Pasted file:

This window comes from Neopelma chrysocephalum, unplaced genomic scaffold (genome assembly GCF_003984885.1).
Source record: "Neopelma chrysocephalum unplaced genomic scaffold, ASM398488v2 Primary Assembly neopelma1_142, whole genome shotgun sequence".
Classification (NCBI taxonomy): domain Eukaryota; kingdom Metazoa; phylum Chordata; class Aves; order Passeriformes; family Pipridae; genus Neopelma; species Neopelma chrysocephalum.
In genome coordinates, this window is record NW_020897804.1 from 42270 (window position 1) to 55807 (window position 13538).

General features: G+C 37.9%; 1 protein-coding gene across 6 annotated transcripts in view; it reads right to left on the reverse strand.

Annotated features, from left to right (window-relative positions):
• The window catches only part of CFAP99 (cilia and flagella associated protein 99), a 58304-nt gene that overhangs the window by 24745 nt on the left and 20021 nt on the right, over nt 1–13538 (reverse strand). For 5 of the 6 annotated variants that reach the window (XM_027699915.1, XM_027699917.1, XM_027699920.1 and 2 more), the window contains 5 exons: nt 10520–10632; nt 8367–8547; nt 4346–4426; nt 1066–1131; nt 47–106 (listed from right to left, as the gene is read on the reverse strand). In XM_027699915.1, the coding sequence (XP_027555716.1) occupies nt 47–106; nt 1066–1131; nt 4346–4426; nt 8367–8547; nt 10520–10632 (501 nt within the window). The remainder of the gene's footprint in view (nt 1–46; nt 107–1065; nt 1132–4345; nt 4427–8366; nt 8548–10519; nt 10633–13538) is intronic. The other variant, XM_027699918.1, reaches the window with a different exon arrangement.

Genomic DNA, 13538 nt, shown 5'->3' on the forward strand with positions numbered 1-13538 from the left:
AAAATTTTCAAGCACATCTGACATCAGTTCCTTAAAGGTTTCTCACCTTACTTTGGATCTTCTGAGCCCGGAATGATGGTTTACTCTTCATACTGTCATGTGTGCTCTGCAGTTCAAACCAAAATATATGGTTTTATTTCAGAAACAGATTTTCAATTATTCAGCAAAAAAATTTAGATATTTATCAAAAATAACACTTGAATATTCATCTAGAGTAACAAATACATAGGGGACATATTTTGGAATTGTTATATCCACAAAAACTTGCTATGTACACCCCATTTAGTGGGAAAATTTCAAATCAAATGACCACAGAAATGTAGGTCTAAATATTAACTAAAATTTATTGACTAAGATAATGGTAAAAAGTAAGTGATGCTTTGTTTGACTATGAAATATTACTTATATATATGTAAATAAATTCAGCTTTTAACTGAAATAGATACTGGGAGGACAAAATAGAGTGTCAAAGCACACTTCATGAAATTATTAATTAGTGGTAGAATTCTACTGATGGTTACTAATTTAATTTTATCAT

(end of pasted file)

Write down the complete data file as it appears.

This window comes from Neopelma chrysocephalum, unplaced genomic scaffold (genome assembly GCF_003984885.1).
Source record: "Neopelma chrysocephalum unplaced genomic scaffold, ASM398488v2 Primary Assembly neopelma1_142, whole genome shotgun sequence".
Classification (NCBI taxonomy): domain Eukaryota; kingdom Metazoa; phylum Chordata; class Aves; order Passeriformes; family Pipridae; genus Neopelma; species Neopelma chrysocephalum.
In genome coordinates, this window is record NW_020897804.1 from 42270 (window position 1) to 55807 (window position 13538).

General features: G+C 37.9%; 1 protein-coding gene across 6 annotated transcripts in view; it reads right to left on the reverse strand.

Annotated features, from left to right (window-relative positions):
• The window catches only part of CFAP99 (cilia and flagella associated protein 99), a 58304-nt gene that overhangs the window by 24745 nt on the left and 20021 nt on the right, over nt 1–13538 (reverse strand). For 5 of the 6 annotated variants that reach the window (XM_027699915.1, XM_027699917.1, XM_027699920.1 and 2 more), the window contains 5 exons: nt 10520–10632; nt 8367–8547; nt 4346–4426; nt 1066–1131; nt 47–106 (listed from right to left, as the gene is read on the reverse strand). In XM_027699915.1, the coding sequence (XP_027555716.1) occupies nt 47–106; nt 1066–1131; nt 4346–4426; nt 8367–8547; nt 10520–10632 (501 nt within the window). The remainder of the gene's footprint in view (nt 1–46; nt 107–1065; nt 1132–4345; nt 4427–8366; nt 8548–10519; nt 10633–13538) is intronic. The other variant, XM_027699918.1, reaches the window with a different exon arrangement.

Genomic DNA, 13538 nt, shown 5'->3' on the forward strand with positions numbered 1-13538 from the left:
AAAATTTTCAAGCACATCTGACATCAGTTCCTTAAAGGTTTCTCACCTTACTTTGGATCTTCTGAGCCCGGAATGATGGTTTACTCTTCATACTGTCATGTGTGCTCTGCAGTTCAAACCAAAATATATGGTTTTATTTCAGAAACAGATTTTCAATTATTCAGCAAAAAAATTTAGATATTTATCAAAAATAACACTTGAATATTCATCTAGAGTAACAAATACATAGGGGACATATTTTGGAATTGTTATATCCACAAAAACTTGCTATGTACACCCCATTTAGTGGGAAAATTTCAAATCAAATGACCACAGAAATGTAGGTCTAAATATTAACTAAAATTTATTGACTAAGATAATGGTAAAAAGTAAGTGATGCTTTGTTTGACTATGAAATATTACTTATATATATGTAAATAAATTCAGCTTTTAACTGAAATAGATACTGGGAGGACAAAATAGAGTGTCAAAGCACACTTCATGAAATTATTAATTAGTGGTAGAATTCTACTGATGGTTACTAATTTAATTTTATCAT